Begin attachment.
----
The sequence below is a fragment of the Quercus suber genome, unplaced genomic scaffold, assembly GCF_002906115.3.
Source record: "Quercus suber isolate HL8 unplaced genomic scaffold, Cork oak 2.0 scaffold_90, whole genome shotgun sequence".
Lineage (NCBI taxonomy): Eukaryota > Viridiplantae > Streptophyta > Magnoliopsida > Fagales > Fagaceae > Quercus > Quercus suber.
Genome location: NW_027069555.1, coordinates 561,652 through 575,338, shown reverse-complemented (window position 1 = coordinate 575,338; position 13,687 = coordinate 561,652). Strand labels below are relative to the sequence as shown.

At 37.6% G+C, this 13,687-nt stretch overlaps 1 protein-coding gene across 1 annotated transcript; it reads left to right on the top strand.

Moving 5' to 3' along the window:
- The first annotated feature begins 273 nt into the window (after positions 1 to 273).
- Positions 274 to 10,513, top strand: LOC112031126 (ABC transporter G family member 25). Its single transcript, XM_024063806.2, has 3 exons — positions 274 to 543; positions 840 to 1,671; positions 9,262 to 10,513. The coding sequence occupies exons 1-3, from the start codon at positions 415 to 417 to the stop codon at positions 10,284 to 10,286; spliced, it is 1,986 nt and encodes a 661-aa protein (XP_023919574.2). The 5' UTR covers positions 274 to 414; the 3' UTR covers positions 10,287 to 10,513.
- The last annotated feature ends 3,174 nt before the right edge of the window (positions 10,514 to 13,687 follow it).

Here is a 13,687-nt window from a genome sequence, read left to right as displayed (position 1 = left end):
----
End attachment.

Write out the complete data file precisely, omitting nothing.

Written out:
The sequence below is a fragment of the Quercus suber genome, unplaced genomic scaffold, assembly GCF_002906115.3.
Source record: "Quercus suber isolate HL8 unplaced genomic scaffold, Cork oak 2.0 scaffold_90, whole genome shotgun sequence".
Lineage (NCBI taxonomy): Eukaryota > Viridiplantae > Streptophyta > Magnoliopsida > Fagales > Fagaceae > Quercus > Quercus suber.
Genome location: NW_027069555.1, coordinates 561,652 through 575,338, shown reverse-complemented (window position 1 = coordinate 575,338; position 13,687 = coordinate 561,652). Strand labels below are relative to the sequence as shown.

At 37.6% G+C, this 13,687-nt stretch overlaps 1 protein-coding gene across 1 annotated transcript; it reads left to right on the top strand.

Moving 5' to 3' along the window:
- The first annotated feature begins 273 nt into the window (after positions 1 to 273).
- Positions 274 to 10,513, top strand: LOC112031126 (ABC transporter G family member 25). Its single transcript, XM_024063806.2, has 3 exons — positions 274 to 543; positions 840 to 1,671; positions 9,262 to 10,513. The coding sequence occupies exons 1-3, from the start codon at positions 415 to 417 to the stop codon at positions 10,284 to 10,286; spliced, it is 1,986 nt and encodes a 661-aa protein (XP_023919574.2). The 5' UTR covers positions 274 to 414; the 3' UTR covers positions 10,287 to 10,513.
- The last annotated feature ends 3,174 nt before the right edge of the window (positions 10,514 to 13,687 follow it).

Here is a 13,687-nt window from a genome sequence, read left to right as displayed (position 1 = left end):